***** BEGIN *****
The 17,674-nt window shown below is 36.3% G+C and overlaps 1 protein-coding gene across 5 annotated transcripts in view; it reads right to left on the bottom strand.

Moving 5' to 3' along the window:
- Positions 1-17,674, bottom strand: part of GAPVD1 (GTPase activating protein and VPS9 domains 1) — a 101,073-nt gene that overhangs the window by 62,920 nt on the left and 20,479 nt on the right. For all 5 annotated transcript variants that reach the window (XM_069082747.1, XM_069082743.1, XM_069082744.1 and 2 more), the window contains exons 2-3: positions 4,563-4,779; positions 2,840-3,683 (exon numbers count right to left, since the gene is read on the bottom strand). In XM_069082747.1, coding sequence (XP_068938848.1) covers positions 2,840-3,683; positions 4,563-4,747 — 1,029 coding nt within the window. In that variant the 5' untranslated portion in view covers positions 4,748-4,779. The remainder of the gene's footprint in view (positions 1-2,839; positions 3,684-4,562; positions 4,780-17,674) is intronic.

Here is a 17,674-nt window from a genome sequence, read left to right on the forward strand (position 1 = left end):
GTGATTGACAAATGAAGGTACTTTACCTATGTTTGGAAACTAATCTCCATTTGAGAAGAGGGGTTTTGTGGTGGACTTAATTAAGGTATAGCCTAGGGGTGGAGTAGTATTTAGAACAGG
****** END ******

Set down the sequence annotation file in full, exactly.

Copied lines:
The 17,674-nt window shown below is 36.3% G+C and overlaps 1 protein-coding gene across 5 annotated transcripts in view; it reads right to left on the bottom strand.

Moving 5' to 3' along the window:
- Positions 1-17,674, bottom strand: part of GAPVD1 (GTPase activating protein and VPS9 domains 1) — a 101,073-nt gene that overhangs the window by 62,920 nt on the left and 20,479 nt on the right. For all 5 annotated transcript variants that reach the window (XM_069082747.1, XM_069082743.1, XM_069082744.1 and 2 more), the window contains exons 2-3: positions 4,563-4,779; positions 2,840-3,683 (exon numbers count right to left, since the gene is read on the bottom strand). In XM_069082747.1, coding sequence (XP_068938848.1) covers positions 2,840-3,683; positions 4,563-4,747 — 1,029 coding nt within the window. In that variant the 5' untranslated portion in view covers positions 4,748-4,779. The remainder of the gene's footprint in view (positions 1-2,839; positions 3,684-4,562; positions 4,780-17,674) is intronic.

Here is a 17,674-nt window from a genome sequence, read left to right on the forward strand (position 1 = left end):
GTGATTGACAAATGAAGGTACTTTACCTATGTTTGGAAACTAATCTCCATTTGAGAAGAGGGGTTTTGTGGTGGACTTAATTAAGGTATAGCCTAGGGGTGGAGTAGTATTTAGAACAGG